I recently participated in an accessibility event with the University of Southern California (USC) Center for Body Computing and the Special Hope Foundation, which promotes the establishment of comprehensive healthcare for adults with developmental disabilities.
The Center for Body Computing has a rich history of creating technology that helps people with disabilities. Their goal was to bring together a diverse set of people and organizations to discuss possible projects that would influence the healthcare industry to create accessible, digital solutions.
I was invited to participate and contribute my expertise about accessible digital product design. IBM has made accessibility an integral function of its IBM Design Thinking and IBM Design Language, and has embedded accessibility into its training sessions for new designers. By placing accessibility at the forefront of the design and development process, IBM is delivering better user experiences for people with disabilities and the growing aging population.
Some of the key takeaways from the event included:
- Synthesizing Treatment Outcomes – Matthew Holder, MD, MBA, an international leader in Developmental Medicine, explained the problems associated with cognitive and developmental care. Children with intellectual disabilities and other rare problems can be regularly misdiagnosed or not treated correctly by the health industry due to lack of information. Valuable insights into diagnoses and treatments are typically corralled into social circles and with specialists. This causes an unfortunate lack of understanding in the general population of doctors and misdiagnosis. For example, “a patient who comes into an emergency room and is banging his head against the wall may simply be constipated.”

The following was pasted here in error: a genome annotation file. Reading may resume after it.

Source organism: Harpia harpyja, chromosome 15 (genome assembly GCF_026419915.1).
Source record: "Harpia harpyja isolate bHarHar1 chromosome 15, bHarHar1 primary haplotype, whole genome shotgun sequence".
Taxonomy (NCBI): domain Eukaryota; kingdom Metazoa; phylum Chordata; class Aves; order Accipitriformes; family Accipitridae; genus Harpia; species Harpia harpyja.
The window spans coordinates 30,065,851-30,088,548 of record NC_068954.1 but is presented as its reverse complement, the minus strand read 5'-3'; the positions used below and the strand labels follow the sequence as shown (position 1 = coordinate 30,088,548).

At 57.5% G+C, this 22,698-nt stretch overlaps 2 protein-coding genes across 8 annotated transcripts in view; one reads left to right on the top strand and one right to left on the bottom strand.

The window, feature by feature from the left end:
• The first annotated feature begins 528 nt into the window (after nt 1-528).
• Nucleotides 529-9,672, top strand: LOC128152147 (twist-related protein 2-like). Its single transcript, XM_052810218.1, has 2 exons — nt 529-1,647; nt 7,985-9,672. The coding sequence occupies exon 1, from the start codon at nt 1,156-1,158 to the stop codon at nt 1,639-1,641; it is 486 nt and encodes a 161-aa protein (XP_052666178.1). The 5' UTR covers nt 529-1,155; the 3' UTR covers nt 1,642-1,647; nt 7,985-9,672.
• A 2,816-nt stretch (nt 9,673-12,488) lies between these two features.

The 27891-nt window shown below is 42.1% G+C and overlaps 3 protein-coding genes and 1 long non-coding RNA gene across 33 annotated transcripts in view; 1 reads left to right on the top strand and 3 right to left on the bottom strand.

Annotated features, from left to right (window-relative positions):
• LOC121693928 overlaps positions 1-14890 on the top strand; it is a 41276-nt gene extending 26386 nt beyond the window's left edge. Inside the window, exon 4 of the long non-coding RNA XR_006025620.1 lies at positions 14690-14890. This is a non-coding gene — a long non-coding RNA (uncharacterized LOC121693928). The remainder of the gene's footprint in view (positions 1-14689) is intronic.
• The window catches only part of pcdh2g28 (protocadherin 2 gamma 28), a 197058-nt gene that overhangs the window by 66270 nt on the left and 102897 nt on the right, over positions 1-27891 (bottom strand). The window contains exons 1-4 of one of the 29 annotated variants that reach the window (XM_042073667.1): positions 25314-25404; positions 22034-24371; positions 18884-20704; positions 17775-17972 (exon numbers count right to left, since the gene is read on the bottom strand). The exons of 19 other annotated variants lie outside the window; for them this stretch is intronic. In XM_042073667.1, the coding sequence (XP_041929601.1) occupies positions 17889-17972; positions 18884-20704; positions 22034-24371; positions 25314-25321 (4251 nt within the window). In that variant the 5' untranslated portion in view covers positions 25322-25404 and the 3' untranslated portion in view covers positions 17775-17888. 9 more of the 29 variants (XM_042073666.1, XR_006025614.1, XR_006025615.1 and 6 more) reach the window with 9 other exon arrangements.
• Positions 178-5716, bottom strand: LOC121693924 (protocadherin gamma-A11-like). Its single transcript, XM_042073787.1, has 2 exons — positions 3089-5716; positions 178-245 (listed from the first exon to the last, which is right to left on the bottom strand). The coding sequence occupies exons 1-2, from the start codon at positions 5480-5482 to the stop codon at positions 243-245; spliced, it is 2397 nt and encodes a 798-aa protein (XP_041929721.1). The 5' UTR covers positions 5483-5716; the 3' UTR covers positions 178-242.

- Virtual Reality – Albert Rizzo, PhD, the director of Medical Virtual Reality at the USC Institute of Creative Technologies presented ways that virtual reality can be used – from games that motivate rehabilitation to digitalized, virtual psychologists that soldiers can speak with about depression and P.T.S.D. symptoms. One of the Institute’s goals is to use affordable technology so that it is accessible to the general health industry. Their setups typically involved an Oculus Rift, an Xbox Kinect, Raspberry Pi’s, and similar technology available to the general public at reasonable prices.
- Gratitude and Empathy – Glenn Fox, PhD, USC Peak Performance Institute, talked about emotions. He explained that gratitude is a stronger emotion than empathy and can be elicited through acts of altruism. The group discussed projects that create empathy and bring members of the healthcare industry together in various formats with people who have disabilities.
- Cognitive Computing and IoT – Lack of data, the broad spectrum of disabilities, and the many interconnecting symptoms within them form a high hurdle for digital solutions. However, by collecting data from various interfaces, such as sensors in the home or wearable devices, we will be able to immediately recognize problems in people of different abilities as they arise, such as if they have fallen, left a stove on or faucet running, or haven’t been active over a prolonged period of time.
Cognitive systems such as IBM Watson are primed to help the healthcare ecosystem – doctors, caregivers and families – better understand, and make more informed decisions, about our health, well-being and overall happiness.
Many possibilities and solutions are still to be discovered, but efforts such as this collaboration at USC will help to uncover ways for people who have disabilities to be included in mainstream healthcare technology.
As we charge forward with new technology for untapped markets, let’s remember that it takes very little effort to design accessible solutions for people with disabilities. We have the power to aid a large segment of our population, improve their quality of life and enable them to be productive members of society.
To learn more about IBM Accessibility Research solutions, visit www.ibm.com/able